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By John French

John French first took up flying in 1937 with the collage of London Air Squadron and in 1938 joined the Royal Air strength Volunteer Reserve. His early warfare years have been spent educating newly recruited RAF pilots on Airspeed Oxfords and Avro Ansons. whilst the tip of this posting got here via he used to be specified to 210 Squadron at Sullom Voe within the Shetlands to fly the Catalina flying boat. In November 1942 the squadron used to be ordered south to hitch 202 Squadron at Gibraltar.

Here they flew sorties in help of the North African landings – Operation Torch. those have been long flights out into the Atlantic methods to Gibraltar or Eastwards into the Mediterranean. He flew fifteen sorties during this brief interval prior to returning to Pembroke Dock. He was once then advised to report back to Felixstowe to assemble Catalina IB FP 222 and to ferry it as much as his new base Sullom Voe.

From this northern base the flying boats flew thirty hour patrols out into the Northern Atlantic trying to find enemy ships and U-boats. On eight September he used to be ordered to execute a longer seek of the Norwegian coast the place it was once inspiration that the Tirpitz and Scharnhorst have been looking protect. Having unsuccessfully searched the complete beach at low-level they eventually touched down at the Kola Inlet after a flight of over twenty-two hours.

As February 1944 got here in the direction of its finish he was once targeted to hide a Russian convoy, JW57, a long way as much as the north of the Arctic Circle. almost immediately prior to his ETA with the convoy they received a radar go back. They dropped down lower than the cloud to discover a coarse offended sea and noticed the wake of a boat. even if this used to be now not a boat yet a surfaced U-boat. As they flew into assault they met a hail of 37mm and machine-gun hearth John dropped to assault point and got here in from the strict losing intensity fees. therefore got here the loss of life of U-601.

On 18 July 1944 a Liberator of 86 Squadron was once set
on fireplace in the course of an assault on a U-boat and was once compelled to
ditch a few a hundred miles west of the Loften Islands. Eight
members of the team took to their dinghies. A Catalina
was sent on a seek and rescue undertaking the
following day yet didn't locate the sufferers. notwithstanding on
20 July they have been resighted. A volunteer workforce was
hastily shaped and took off at 0130 at the twenty first. Some
excellent navigation introduced the survivors into view at
ETA. John made up our minds to aim a sea touchdown to influence the
rescue. He got here in low, into wind and around the swell
at sixty five knots. His workforce quickly had the stranded airman
aboard, a little bit bedraggled after their sixty-two hour
ordeal. They landed again at Sullom at 1410.
After the warfare John stayed within the RAF and spent a lot of
his time in the back of the Iron Curtain.

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Additional resources for Catalina over Arctic Oceans: Anti-Submarine and Rescue Flying in World War II

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W hy i t m at ters 17 ] need to attend to the bodies of his comrades. At night, the Marines would fire star shells and flares, which cast a ghoulish pall over an already ghastly scene. One man in the foxhole would keep watch while the other tried to get whatever little sleep was possible. Sledge wrote about waking during the night and looking across the surreal landscape: I imagined Marine dead had risen up and were moving silently about the area. . The pattern was always the same. The dead got up slowly out of their waterlogged craters or off the mud and, with stooped shoulders and dragging feet, wandered around aimlessly, their lips moving as though trying to tell me something.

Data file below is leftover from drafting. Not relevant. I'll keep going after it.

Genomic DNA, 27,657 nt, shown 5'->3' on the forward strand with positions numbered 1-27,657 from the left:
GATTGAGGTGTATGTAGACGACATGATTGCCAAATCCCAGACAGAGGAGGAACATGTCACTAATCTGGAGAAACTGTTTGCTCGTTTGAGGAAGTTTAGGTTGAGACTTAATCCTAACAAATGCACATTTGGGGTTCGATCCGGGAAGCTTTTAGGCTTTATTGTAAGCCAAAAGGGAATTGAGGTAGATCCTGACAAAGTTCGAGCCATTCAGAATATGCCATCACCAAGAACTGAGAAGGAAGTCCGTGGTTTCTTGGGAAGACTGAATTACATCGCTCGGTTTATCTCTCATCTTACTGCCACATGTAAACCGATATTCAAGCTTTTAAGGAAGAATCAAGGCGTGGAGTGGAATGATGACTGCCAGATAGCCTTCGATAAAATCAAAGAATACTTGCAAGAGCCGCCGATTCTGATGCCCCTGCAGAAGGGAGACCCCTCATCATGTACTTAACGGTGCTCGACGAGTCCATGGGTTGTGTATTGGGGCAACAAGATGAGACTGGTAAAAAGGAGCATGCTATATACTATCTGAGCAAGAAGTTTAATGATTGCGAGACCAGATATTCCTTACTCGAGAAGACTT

Two Marine helicopters were dispatched on a search-and-rescue mission, only to disappear. The next day, two companies of South Vietnamese soldiers were airlifted to the general area of the crash sites and were fired upon by enemy troops. During this double rescue, three Marine crewmen were wounded and a South Vietnamese soldier killed. As more aircraft and soldiers became involved in the recovery of the recoverers, another fifteen men died. While there may have been some belief that Wadsworth was still alive—the crash from low altitude and the resulting explosion would have been good evidence of his death—it can be concluded that the rescuers/recoverers had been drawn into a fight because they desired to retrieve Wadsworth’s remains.

But, since the laws provided no funding for the government to pay expenses, the relatives bore all costs. 1 The next step came during the Mexican-American War of 1846–47. S. Army buried its soldiers where they fell; there was little else they could do. 2 Since more than 13,000 died and only 750—none of whom were identified—were recovered for final burial in an official cemetery, it is apparent that the procedures extant at that time were rudimentary and mostly ineffectual. As a nation, the United States made its first large-scale efforts to recover, and subsequently identify and bury, military fatalities during the Civil War.

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